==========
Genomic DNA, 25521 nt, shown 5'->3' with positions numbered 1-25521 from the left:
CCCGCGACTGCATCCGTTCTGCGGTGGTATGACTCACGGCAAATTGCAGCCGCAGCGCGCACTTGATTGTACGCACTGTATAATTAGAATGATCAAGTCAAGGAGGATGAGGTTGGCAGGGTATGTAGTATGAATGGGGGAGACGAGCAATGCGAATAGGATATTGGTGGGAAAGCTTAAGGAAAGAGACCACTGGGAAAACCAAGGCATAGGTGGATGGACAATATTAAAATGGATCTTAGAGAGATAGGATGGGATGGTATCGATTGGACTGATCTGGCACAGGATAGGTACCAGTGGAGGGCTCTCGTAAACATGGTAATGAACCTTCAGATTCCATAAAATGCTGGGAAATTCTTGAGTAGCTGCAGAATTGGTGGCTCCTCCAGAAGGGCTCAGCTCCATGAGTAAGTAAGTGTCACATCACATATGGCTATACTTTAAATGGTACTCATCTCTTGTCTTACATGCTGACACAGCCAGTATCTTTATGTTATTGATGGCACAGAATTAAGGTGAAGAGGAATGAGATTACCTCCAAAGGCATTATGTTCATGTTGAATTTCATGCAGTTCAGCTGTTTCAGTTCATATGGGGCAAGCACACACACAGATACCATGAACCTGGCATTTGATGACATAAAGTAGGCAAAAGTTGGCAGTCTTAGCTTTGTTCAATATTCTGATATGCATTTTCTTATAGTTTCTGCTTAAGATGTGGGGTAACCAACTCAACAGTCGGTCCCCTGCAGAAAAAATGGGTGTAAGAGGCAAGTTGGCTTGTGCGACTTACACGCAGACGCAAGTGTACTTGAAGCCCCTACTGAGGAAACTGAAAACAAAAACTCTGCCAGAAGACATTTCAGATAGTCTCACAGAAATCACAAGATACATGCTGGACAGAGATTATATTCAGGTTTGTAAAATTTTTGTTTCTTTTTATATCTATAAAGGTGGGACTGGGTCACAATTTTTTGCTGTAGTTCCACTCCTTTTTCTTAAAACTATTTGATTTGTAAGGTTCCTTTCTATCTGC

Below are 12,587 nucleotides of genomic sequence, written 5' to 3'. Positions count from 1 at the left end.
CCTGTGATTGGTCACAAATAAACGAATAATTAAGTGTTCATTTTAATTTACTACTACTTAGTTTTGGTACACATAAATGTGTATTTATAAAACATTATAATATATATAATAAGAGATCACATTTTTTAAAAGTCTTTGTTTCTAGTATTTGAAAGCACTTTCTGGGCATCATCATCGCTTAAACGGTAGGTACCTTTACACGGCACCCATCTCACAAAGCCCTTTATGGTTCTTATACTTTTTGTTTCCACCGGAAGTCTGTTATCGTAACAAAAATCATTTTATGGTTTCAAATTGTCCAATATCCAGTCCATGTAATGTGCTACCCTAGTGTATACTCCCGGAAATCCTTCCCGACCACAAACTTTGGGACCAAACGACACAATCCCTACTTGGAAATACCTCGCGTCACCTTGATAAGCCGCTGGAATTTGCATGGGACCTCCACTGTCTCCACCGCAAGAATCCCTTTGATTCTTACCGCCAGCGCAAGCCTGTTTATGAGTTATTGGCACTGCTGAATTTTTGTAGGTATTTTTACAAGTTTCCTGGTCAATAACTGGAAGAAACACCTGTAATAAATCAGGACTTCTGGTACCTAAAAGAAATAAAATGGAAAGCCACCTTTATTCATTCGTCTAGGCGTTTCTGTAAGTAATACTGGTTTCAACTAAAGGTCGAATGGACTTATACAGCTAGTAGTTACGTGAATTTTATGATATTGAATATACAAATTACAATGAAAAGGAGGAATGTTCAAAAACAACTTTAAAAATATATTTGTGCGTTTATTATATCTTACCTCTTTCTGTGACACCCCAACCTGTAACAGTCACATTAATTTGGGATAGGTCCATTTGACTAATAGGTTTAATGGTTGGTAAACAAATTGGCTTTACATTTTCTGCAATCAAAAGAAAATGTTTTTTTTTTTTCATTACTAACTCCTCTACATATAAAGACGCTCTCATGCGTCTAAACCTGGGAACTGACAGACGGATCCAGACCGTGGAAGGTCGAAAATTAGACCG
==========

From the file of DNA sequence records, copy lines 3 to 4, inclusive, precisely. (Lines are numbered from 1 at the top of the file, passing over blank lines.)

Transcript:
Below are 12,587 nucleotides of genomic sequence, written 5' to 3'. Positions count from 1 at the left end.
CCTGTGATTGGTCACAAATAAACGAATAATTAAGTGTTCATTTTAATTTACTACTACTTAGTTTTGGTACACATAAATGTGTATTTATAAAACATTATAATATATATAATAAGAGATCACATTTTTTAAAAGTCTTTGTTTCTAGTATTTGAAAGCACTTTCTGGGCATCATCATCGCTTAAACGGTAGGTACCTTTACACGGCACCCATCTCACAAAGCCCTTTATGGTTCTTATACTTTTTGTTTCCACCGGAAGTCTGTTATCGTAACAAAAATCATTTTATGGTTTCAAATTGTCCAATATCCAGTCCATGTAATGTGCTACCCTAGTGTATACTCCCGGAAATCCTTCCCGACCACAAACTTTGGGACCAAACGACACAATCCCTACTTGGAAATACCTCGCGTCACCTTGATAAGCCGCTGGAATTTGCATGGGACCTCCACTGTCTCCACCGCAAGAATCCCTTTGATTCTTACCGCCAGCGCAAGCCTGTTTATGAGTTATTGGCACTGCTGAATTTTTGTAGGTATTTTTACAAGTTTCCTGGTCAATAACTGGAAGAAACACCTGTAATAAATCAGGACTTCTGGTACCTAAAAGAAATAAAATGGAAAGCCACCTTTATTCATTCGTCTAGGCGTTTCTGTAAGTAATACTGGTTTCAACTAAAGGTCGAATGGACTTATACAGCTAGTAGTTACGTGAATTTTATGATATTGAATATACAAATTACAATGAAAAGGAGGAATGTTCAAAAACAACTTTAAAAATATATTTGTGCGTTTATTATATCTTACCTCTTTCTGTGACACCCCAACCTGTAACAGTCACATTAATTTGGGATAGGTCCATTTGACTAATAGGTTTAATGGTTGGTAAACAAATTGGCTTTACATTTTCTGCAATCAAAAGAAAATGTTTTTTTTTTTTCATTACTAACTCCTCTACATATAAAGACGCTCTCATGCGTCTAAACCTGGGAACTGACAGACGGATCCAGACCGTGGAAGGTCGAAAATTAGACCG